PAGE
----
More than 100 workers were quarantined for four hours after a major chemical alert at a Royal Mail sorting office.
Police, firefighters and paramedics were called to the building in Pittman Way, Fulwood, at just before 4pm yesterday, after an unknown substance was detected at the facility.
It is believed a radiation alarm sounded in the loading bay of the building, and airborne chemical traces were then picked up by a handheld device.
Emergency services were called and all 120 workers on the day shift at the site were evacuated to the car park, where they were told they were not allowed to leave.
It was around 8pm when they were finally told it was safe to go.
Specialist fire crews were last night still trying to identify the substance, while North West Ambulance Service staff were on hand to provide advice to employees
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about what to do if they developed any adverse effects.
Speaking from the scene, one worker, who had been trapped inside the car park, said: “There was an oil leak or something like that inside and when they went in to test it with the equipment, it ended up picking up something else, which was an airborne signal.
“We all had to come out here. We have just been stood around chatting.
“They have let some people go home now and they have said they have not noticed any (ill effects).”
Lancashire Fire and Rescue Service called in a specialist detection and identification monitoring unit from Merseyside to try and identify the substance. Firefighters were sent inside the building in gas tight suits.
A fire service spokesman said: “We are dealing with a potential release of a chemical or agent but we don’t know what it is yet.
“The specialist team are going to see of there is a gas or chemical that has been released and if there is anything that is identified we will take the appropriate action.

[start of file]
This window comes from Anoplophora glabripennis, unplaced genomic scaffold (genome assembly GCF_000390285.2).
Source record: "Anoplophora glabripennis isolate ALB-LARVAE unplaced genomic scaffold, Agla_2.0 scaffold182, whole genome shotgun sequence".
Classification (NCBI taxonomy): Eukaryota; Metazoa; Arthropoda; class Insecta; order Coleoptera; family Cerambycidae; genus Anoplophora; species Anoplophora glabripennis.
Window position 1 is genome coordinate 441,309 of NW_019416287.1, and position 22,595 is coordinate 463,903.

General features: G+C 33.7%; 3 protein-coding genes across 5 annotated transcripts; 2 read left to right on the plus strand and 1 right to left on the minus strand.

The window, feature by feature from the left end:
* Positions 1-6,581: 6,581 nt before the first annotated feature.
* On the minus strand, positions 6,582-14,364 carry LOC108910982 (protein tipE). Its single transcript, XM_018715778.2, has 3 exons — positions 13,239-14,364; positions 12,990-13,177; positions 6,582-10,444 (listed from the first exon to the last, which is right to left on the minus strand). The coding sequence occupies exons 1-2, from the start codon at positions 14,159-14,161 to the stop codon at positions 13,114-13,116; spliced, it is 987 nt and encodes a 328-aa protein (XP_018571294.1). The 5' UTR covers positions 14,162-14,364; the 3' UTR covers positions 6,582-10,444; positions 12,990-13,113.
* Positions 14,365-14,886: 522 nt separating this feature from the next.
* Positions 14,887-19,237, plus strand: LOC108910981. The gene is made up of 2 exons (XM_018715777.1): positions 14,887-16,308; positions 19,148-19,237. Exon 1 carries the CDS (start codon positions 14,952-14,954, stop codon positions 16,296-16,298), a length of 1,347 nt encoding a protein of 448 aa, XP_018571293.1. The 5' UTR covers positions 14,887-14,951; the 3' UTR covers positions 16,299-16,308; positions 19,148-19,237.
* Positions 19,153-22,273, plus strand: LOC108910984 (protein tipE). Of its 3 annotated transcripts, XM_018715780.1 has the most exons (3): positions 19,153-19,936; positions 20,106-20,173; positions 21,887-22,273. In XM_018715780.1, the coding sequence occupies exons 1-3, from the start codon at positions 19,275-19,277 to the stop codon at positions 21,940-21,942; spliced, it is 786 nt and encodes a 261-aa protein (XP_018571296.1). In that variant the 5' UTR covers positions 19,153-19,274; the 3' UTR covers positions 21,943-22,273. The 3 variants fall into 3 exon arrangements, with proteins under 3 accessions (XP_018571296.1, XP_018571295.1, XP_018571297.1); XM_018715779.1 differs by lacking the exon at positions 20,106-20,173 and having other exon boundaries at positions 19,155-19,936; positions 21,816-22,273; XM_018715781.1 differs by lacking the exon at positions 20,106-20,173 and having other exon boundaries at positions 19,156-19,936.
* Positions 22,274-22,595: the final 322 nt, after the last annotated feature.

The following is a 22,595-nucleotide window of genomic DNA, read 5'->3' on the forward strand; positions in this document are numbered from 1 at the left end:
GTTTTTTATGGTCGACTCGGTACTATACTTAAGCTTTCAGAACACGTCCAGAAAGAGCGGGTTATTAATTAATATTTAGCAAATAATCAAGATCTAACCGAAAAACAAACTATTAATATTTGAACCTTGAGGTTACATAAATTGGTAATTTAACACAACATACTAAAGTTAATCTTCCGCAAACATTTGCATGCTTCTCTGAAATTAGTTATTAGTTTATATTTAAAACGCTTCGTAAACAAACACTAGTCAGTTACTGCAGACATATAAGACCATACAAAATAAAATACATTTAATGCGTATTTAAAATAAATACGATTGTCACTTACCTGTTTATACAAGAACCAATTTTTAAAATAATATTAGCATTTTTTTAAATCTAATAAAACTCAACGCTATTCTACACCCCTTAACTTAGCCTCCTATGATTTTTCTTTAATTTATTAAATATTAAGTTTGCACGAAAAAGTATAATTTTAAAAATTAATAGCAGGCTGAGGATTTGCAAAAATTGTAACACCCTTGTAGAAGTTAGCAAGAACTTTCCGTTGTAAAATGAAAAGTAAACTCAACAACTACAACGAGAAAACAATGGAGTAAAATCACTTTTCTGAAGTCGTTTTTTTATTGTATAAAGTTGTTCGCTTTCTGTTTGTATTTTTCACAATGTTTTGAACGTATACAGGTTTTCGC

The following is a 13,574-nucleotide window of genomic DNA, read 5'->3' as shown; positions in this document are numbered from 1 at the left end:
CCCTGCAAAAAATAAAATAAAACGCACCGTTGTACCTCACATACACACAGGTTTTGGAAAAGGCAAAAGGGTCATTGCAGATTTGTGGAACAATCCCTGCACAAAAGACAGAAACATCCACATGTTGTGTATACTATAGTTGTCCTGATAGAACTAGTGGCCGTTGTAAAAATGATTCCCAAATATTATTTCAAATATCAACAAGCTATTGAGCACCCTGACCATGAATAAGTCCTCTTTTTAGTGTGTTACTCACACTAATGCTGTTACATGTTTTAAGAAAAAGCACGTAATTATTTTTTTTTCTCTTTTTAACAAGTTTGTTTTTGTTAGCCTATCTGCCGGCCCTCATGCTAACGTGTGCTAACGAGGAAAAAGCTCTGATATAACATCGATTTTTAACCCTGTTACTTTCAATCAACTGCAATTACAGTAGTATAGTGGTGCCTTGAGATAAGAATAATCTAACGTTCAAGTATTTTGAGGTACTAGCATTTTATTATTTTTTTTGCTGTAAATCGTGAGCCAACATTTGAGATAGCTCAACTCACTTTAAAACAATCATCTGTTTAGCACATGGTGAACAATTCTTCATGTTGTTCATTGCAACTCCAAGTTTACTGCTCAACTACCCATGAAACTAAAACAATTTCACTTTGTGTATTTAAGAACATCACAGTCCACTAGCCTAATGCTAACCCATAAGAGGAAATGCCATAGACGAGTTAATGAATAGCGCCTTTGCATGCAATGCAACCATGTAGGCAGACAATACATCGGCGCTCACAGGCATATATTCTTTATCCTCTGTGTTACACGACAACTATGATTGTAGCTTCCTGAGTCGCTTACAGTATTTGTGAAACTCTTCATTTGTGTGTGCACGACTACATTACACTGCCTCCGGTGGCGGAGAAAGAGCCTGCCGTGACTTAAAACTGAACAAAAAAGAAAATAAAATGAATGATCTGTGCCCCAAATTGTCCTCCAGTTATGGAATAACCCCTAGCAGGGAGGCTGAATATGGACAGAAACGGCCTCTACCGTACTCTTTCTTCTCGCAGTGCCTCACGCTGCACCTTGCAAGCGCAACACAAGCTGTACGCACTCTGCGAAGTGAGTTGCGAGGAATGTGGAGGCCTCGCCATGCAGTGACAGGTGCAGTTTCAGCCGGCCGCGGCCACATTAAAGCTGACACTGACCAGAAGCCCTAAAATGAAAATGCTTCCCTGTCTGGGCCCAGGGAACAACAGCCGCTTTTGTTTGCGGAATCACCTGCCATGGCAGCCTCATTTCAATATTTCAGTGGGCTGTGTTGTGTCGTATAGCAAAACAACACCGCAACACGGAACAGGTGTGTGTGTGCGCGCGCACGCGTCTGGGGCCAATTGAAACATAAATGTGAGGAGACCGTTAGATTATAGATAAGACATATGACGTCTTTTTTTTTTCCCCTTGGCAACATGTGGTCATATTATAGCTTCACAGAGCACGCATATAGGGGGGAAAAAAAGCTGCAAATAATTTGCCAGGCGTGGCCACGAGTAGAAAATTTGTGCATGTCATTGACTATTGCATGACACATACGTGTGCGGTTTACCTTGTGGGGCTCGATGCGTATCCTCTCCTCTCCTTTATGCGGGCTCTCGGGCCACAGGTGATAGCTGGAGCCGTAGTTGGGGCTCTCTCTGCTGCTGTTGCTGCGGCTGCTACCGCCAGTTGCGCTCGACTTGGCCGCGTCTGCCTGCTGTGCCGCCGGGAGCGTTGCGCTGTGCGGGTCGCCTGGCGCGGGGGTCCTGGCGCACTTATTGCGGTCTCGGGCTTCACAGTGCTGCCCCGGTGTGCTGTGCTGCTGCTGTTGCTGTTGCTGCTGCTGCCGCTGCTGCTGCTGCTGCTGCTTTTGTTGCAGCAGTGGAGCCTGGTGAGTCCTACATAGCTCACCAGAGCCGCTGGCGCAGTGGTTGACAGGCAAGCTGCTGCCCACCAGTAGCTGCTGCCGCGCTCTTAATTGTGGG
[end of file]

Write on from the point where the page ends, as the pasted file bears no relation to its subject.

“Crews are on site now making sure that anything which is there stays within the premises and does not escape.”
He added: “We are still trying to identify what the situation is inside the building. The staff will go to the Red Cross building and will be given advice by the North West Ambulance Service as to what they do if they have any effects.”
As the drama unfolded dozens of Royal Mail workers who had turned up to start their night shift looked on.
A mobile fire station, North West Ambulance Service incident unit and a number of fire engines and ambulances were stationed at the front of the site, which was cordoned off by police.
One worker, who didn’t want to be named, said: “They have people in biohazard suits on the premises and they look to see what it is, but I don’t think they know so they have had to call the specialist teams in.
“Normally when we have spillages they can put it into a machine and analyse it and tell exactly what it is but they have not been able to do that.
“The procedures they have are very good and the equipment is top notch.
“They are really good with dangerous substances so to get to this stage it must be serious. This is not a normal situation.”
Another worker said: “We were supposed to start at six and we heard about it when we got here.
“We saw the blue flashing lights as we were coming up and we thought it was an accident on the road at first.”
A police spokesman said no injuries had been reported as a result of the incident.